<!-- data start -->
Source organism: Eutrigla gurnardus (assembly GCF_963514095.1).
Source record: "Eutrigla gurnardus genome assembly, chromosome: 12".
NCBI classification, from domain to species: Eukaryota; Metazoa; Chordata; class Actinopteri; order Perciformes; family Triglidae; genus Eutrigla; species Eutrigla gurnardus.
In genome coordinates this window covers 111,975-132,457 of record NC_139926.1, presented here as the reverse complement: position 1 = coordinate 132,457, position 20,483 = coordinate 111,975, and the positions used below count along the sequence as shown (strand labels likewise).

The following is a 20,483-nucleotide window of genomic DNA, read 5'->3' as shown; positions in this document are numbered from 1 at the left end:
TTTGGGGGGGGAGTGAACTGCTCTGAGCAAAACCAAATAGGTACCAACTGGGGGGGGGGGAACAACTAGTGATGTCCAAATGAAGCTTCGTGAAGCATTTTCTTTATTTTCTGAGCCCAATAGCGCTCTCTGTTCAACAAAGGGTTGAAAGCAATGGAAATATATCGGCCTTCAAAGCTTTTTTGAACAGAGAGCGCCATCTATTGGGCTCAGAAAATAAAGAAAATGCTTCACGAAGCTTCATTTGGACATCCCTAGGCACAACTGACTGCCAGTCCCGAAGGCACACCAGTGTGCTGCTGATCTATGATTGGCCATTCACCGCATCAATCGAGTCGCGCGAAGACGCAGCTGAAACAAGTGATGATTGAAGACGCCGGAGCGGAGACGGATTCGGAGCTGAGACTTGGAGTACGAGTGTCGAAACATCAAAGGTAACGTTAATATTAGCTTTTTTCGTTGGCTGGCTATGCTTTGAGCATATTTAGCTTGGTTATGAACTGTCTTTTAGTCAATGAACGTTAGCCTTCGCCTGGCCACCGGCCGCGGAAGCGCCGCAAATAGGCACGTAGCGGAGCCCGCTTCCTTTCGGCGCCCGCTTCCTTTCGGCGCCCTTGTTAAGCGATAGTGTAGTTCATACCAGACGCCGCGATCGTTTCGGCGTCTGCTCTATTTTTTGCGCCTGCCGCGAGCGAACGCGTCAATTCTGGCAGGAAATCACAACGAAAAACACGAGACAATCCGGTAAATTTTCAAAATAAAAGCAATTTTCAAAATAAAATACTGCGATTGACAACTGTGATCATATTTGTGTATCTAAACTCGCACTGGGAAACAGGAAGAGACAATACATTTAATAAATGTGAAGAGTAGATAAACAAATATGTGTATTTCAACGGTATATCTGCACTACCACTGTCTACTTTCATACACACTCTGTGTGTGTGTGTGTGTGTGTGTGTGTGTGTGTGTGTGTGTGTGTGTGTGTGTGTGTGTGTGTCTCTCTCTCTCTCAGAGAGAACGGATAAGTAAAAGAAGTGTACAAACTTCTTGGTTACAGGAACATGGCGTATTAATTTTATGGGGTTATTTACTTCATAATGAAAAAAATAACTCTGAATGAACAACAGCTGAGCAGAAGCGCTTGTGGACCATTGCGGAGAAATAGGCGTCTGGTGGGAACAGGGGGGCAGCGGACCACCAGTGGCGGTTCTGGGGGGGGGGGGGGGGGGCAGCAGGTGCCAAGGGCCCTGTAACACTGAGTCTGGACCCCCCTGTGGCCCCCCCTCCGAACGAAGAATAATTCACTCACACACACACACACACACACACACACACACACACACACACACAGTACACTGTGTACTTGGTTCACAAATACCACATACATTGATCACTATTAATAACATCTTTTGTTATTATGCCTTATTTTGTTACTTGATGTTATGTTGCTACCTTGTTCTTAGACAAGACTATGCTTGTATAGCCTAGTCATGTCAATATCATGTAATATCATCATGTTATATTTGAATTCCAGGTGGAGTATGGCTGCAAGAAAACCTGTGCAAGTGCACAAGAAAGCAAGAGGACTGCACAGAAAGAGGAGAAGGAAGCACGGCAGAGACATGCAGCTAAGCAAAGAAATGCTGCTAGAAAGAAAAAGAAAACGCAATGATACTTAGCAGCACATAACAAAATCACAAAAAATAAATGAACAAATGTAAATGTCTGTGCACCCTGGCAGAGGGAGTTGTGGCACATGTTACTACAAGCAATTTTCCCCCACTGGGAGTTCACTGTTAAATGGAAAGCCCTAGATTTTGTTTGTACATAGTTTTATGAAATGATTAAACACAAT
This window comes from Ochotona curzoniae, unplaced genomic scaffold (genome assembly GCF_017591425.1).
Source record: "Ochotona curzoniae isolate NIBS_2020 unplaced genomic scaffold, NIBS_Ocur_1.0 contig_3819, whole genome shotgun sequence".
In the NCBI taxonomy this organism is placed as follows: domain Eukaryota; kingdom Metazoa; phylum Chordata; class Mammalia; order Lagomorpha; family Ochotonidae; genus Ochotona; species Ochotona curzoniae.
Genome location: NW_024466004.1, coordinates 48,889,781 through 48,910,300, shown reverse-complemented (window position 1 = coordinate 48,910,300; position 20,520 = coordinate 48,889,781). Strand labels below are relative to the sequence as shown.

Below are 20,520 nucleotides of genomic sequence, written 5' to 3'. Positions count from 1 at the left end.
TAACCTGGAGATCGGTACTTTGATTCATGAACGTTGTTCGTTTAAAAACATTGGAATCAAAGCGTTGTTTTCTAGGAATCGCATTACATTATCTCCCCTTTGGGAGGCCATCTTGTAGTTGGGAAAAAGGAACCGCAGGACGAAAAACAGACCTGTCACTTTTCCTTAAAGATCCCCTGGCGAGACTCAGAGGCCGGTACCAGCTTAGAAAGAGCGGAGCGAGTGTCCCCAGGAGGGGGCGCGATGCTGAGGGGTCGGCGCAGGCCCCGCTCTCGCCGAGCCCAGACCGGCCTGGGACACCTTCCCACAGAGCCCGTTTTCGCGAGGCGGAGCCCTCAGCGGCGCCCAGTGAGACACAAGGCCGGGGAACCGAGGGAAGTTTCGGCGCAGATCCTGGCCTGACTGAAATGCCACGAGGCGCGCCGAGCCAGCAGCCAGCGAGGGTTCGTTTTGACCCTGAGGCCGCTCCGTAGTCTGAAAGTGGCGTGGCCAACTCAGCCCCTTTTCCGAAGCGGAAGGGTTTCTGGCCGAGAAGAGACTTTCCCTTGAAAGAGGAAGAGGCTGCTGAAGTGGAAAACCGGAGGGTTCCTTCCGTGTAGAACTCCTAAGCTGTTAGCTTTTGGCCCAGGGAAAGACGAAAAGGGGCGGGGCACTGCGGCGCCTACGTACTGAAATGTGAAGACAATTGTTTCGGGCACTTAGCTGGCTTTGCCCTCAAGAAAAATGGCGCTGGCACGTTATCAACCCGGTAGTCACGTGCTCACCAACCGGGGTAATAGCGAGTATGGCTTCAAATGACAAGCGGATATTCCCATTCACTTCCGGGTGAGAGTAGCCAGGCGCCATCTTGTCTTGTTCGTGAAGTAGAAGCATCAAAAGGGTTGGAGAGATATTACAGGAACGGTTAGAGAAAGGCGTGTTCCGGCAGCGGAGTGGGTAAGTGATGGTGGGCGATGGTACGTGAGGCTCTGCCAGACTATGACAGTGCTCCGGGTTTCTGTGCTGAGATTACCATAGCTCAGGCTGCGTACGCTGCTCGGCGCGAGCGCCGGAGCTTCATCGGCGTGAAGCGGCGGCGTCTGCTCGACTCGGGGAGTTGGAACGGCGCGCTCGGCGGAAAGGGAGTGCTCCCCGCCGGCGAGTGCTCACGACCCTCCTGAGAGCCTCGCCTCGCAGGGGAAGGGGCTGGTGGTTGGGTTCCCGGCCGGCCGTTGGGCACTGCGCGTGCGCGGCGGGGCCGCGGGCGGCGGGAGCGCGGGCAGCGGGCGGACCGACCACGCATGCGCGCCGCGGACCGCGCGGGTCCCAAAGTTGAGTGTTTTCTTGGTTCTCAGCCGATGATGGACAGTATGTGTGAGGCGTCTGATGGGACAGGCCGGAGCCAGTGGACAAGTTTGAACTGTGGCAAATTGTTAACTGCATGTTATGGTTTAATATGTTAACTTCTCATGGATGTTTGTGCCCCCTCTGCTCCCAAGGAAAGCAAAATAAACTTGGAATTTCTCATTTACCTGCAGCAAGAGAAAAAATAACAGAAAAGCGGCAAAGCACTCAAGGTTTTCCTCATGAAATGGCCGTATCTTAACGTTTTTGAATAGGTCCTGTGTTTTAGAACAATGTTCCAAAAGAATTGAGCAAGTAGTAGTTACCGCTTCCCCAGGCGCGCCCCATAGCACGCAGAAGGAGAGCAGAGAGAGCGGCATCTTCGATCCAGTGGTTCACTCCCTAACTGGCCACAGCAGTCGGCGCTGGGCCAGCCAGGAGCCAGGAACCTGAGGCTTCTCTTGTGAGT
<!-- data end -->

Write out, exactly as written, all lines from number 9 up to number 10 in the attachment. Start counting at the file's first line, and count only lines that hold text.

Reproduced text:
In the NCBI taxonomy this organism is placed as follows: domain Eukaryota; kingdom Metazoa; phylum Chordata; class Mammalia; order Lagomorpha; family Ochotonidae; genus Ochotona; species Ochotona curzoniae.
Genome location: NW_024466004.1, coordinates 48,889,781 through 48,910,300, shown reverse-complemented (window position 1 = coordinate 48,910,300; position 20,520 = coordinate 48,889,781). Strand labels below are relative to the sequence as shown.